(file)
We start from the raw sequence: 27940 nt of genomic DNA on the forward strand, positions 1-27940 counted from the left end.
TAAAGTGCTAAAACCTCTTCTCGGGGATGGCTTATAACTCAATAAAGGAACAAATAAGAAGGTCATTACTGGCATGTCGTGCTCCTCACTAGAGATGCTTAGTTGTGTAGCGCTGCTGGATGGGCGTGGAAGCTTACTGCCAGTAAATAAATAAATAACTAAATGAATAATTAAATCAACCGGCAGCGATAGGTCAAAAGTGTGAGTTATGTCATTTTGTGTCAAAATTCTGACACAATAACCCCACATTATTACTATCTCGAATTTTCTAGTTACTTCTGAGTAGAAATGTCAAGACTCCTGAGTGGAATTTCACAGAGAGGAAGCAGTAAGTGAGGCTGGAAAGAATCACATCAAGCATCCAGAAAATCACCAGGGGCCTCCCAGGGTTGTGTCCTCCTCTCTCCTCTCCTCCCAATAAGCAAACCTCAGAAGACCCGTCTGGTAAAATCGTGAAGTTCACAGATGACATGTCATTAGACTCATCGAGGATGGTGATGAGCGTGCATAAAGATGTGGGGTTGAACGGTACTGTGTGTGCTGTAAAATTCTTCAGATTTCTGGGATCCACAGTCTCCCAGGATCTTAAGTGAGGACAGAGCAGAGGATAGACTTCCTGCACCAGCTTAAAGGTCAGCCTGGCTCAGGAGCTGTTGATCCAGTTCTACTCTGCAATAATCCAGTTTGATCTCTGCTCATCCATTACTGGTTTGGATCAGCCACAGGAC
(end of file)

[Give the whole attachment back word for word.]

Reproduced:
We start from the raw sequence: 27940 nt of genomic DNA on the forward strand, positions 1-27940 counted from the left end.
TAAAGTGCTAAAACCTCTTCTCGGGGATGGCTTATAACTCAATAAAGGAACAAATAAGAAGGTCATTACTGGCATGTCGTGCTCCTCACTAGAGATGCTTAGTTGTGTAGCGCTGCTGGATGGGCGTGGAAGCTTACTGCCAGTAAATAAATAAATAACTAAATGAATAATTAAATCAACCGGCAGCGATAGGTCAAAAGTGTGAGTTATGTCATTTTGTGTCAAAATTCTGACACAATAACCCCACATTATTACTATCTCGAATTTTCTAGTTACTTCTGAGTAGAAATGTCAAGACTCCTGAGTGGAATTTCACAGAGAGGAAGCAGTAAGTGAGGCTGGAAAGAATCACATCAAGCATCCAGAAAATCACCAGGGGCCTCCCAGGGTTGTGTCCTCCTCTCTCCTCTCCTCCCAATAAGCAAACCTCAGAAGACCCGTCTGGTAAAATCGTGAAGTTCACAGATGACATGTCATTAGACTCATCGAGGATGGTGATGAGCGTGCATAAAGATGTGGGGTTGAACGGTACTGTGTGTGCTGTAAAATTCTTCAGATTTCTGGGATCCACAGTCTCCCAGGATCTTAAGTGAGGACAGAGCAGAGGATAGACTTCCTGCACCAGCTTAAAGGTCAGCCTGGCTCAGGAGCTGTTGATCCAGTTCTACTCTGCAATAATCCAGTTTGATCTCTGCTCATCCATTACTGGTTTGGATCAGCCACAGGAC